6 Things You Didn’t Know About This Special Upcoming Equinox

We have an equinox coming up on September 23, 2019. If you’re in the Northern Hemisphere, happy Autumn. If you’re in the Southern Hemisphere, happy Spring.

There are many astronomical events that take place every year, but sometimes you may wonder, “why is this a thing?” I know I have had that exact thought before.

So, we wanted to share some incredible and fascinating information about why the Autumn Equinox is such an important time of year, and maybe a few lesser-known tidbits as well.

What is an equinox?

EarthSky reports, “The earliest humans spent more time outside than we do. They used the sky as both a clock and a calendar. They could easily see that the sun’s path across the sky, the length of daylight, and the location of the sunrise and sunset all shift in a regular way throughout the year.”

Fact #1: The term equinox comes from the Latin “aequus” for “equal” and “nox” for “night,” since the equinox (both in the spring and the fall) is the point where day and night are equal.

Our ancestors built the first observatories to track the sun’s progress. One example is at Machu Picchu in Peru, where the Intihuatana stone, shown below, has been shown to be a precise indicator of the date of the two equinoxes and other significant celestial periods. The word Intihuatana, by the way, literally means for tying the sun.

Fact #2: Exactly equal day and night won’t happen until sunrise and sunset occur precisely 12 hours apart, which depends on a location’s latitude; the closer to the equator, the closer it is to the equinox. This day is known as the equilux.

Fact #3: The autumnal equinox will typically fall on Sept. 22 or Sept. 23 every year, but sometimes it goes a bit late. In 1931, it fell on Sept. 24th. This happened because the planet takes 365.25 days to travel around the sun, meaning that every once in a while, the Gregorian calendar and the sun’s orbit collaborate to push the equinox back a day – but this is a rare event. So rare, that the next fall equinox on September 24th will not happen until 2303.

Fact #4: NASA reports this is the best time of year to watch out for illuminating aurora borealis (Northern Lights).  “Autumn is ‘aurora season.’ Autumn is special in part because lengthening nights and crisp pleasant evenings tempt stargazers outside; they see things they ordinarily wouldn’t. But there’s more to it than that: autumn really does produce a surplus of geomagnetic storms–almost twice the annual average.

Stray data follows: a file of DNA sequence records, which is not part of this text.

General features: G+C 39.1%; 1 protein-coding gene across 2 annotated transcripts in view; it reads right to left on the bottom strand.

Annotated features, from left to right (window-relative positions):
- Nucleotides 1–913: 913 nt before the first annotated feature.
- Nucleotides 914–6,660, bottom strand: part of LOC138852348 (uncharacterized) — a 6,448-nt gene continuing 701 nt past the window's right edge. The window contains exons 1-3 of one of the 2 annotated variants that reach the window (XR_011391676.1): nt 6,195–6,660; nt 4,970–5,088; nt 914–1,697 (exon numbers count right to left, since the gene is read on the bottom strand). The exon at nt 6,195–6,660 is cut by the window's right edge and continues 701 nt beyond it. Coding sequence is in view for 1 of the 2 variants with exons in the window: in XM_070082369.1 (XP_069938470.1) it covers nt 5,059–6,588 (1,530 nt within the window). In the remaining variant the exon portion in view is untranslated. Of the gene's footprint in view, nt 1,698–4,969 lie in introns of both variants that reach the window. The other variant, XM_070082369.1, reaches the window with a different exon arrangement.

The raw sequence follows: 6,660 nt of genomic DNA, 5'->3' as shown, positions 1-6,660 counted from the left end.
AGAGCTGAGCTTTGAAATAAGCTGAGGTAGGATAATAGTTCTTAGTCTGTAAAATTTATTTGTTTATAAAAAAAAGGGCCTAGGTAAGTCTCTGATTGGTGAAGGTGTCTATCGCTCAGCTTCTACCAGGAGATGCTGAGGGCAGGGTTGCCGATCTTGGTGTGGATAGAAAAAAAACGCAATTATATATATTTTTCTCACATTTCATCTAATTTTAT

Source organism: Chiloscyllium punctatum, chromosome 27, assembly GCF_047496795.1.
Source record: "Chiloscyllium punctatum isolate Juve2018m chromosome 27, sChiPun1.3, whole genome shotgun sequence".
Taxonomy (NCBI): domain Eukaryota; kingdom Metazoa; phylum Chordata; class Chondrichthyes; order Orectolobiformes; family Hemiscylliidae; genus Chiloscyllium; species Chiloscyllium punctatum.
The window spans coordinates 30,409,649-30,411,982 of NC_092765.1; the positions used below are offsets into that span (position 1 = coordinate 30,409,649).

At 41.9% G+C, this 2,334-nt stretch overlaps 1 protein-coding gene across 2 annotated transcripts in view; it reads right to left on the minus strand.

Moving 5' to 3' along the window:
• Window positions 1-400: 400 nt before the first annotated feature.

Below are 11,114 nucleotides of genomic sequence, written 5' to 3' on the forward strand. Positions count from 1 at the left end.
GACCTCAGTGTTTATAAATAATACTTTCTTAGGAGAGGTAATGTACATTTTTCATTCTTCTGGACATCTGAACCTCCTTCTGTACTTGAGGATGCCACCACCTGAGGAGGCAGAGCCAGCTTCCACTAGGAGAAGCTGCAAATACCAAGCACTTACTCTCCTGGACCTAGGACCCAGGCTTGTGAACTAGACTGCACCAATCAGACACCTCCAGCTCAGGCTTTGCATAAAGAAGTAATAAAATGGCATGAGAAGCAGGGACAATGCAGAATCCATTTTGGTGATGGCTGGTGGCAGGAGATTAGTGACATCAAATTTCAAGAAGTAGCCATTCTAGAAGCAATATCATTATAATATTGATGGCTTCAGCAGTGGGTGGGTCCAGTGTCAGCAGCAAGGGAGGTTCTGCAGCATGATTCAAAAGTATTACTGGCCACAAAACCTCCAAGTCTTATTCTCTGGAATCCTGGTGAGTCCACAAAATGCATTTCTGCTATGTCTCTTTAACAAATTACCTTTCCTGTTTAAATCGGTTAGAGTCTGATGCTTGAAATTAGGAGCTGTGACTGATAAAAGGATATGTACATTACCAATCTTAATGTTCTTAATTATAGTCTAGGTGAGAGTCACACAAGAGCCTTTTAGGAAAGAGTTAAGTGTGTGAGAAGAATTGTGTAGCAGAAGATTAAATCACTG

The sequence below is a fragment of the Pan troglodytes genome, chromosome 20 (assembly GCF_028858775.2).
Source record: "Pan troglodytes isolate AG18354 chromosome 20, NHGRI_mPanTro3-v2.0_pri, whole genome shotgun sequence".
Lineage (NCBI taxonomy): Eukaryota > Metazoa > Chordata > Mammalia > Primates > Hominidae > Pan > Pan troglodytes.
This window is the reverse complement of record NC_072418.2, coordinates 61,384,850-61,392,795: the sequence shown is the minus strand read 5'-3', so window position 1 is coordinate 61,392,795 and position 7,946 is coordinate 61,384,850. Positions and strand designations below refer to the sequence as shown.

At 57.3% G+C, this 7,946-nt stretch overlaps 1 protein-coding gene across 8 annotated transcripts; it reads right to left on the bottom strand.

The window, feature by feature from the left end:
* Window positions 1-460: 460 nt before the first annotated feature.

Fact #5: Numerous ancient cultures around the world have celebrated the equinox in various ways. History reports, “To the ancient Greeks, the September equinox marks the return of the goddess Persephone to the darkness of the underworld, where she is reunited with her husband Hades.

“The full moon that falls closest to the autumnal equinox is sometimes called the Harvest Moon. The Chinese began celebrating the fall harvest at the Harvest Moon centuries ago, during the Shang dynasty. Ancient Chinese celebrated the successful harvest of rice and wheat and made offerings to the moon.”

Fact #6:  This year on the equinox, as happens every year, the sun will rise precisely due East and will set precisely due West. Everywhere on Earth, except at the North and South Poles, there is a due east and due west point on the horizon; by observing the sun as it travels along this path on September 22, no matter where you are, you can see where that point it for your location. Pick a landmark, make a mental note, and enjoy the knowledge that while so much in this world is in flux, the sun is constant and will return to its perfect East and West on the days of equinox.

Did you learn anything new about this upcoming equinox?